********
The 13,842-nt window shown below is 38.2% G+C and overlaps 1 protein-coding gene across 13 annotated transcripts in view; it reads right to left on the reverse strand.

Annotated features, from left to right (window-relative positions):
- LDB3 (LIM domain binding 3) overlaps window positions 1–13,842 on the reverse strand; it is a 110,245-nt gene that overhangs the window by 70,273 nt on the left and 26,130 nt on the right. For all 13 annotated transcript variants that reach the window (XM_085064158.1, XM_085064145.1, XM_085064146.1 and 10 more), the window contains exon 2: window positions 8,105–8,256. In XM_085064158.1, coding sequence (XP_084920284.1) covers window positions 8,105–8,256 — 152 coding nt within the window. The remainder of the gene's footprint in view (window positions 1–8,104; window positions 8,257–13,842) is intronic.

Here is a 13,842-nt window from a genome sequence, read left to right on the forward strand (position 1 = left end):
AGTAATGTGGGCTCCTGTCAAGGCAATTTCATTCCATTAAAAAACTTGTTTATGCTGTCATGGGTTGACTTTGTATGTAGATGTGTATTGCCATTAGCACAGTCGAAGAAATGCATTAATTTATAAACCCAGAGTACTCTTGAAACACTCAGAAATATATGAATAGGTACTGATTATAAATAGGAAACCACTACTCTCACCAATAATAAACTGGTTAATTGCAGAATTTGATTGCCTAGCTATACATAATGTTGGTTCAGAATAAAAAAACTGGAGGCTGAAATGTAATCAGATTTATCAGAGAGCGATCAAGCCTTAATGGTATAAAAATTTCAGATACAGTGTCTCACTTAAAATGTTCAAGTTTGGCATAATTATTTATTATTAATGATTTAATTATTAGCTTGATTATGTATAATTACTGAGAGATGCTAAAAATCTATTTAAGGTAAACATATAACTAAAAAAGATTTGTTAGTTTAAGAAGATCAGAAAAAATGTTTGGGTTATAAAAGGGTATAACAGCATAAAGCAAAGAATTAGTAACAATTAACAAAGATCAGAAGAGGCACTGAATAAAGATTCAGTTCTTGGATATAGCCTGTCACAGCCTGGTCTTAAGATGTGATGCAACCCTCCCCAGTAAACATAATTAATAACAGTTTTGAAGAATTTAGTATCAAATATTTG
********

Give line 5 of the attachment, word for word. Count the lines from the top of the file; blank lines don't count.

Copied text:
AGTAATGTGGGCTCCTGTCAAGGCAATTTCATTCCATTAAAAAACTTGTTTATGCTGTCATGGGTTGACTTTGTATGTAGATGTGTATTGCCATTAGCACAGTCGAAGAAATGCATTAATTTATAAACCCAGAGTACTCTTGAAACACTCAGAAATATATGAATAGGTACTGATTATAAATAGGAAACCACTACTCTCACCAATAATAAACTGGTTAATTGCAGAATTTGATTGCCTAGCTATACATAATGTTGGTTCAGAATAAAAAAACTGGAGGCTGAAATGTAATCAGATTTATCAGAGAGCGATCAAGCCTTAATGGTATAAAAATTTCAGATACAGTGTCTCACTTAAAATGTTCAAGTTTGGCATAATTATTTATTATTAATGATTTAATTATTAGCTTGATTATGTATAATTACTGAGAGATGCTAAAAATCTATTTAAGGTAAACATATAACTAAAAAAGATTTGTTAGTTTAAGAAGATCAGAAAAAATGTTTGGGTTATAAAAGGGTATAACAGCATAAAGCAAAGAATTAGTAACAATTAACAAAGATCAGAAGAGGCACTGAATAAAGATTCAGTTCTTGGATATAGCCTGTCACAGCCTGGTCTTAAGATGTGATGCAACCCTCCCCAGTAAACATAATTAATAACAGTTTTGAAGAATTTAGTATCAAATATTTG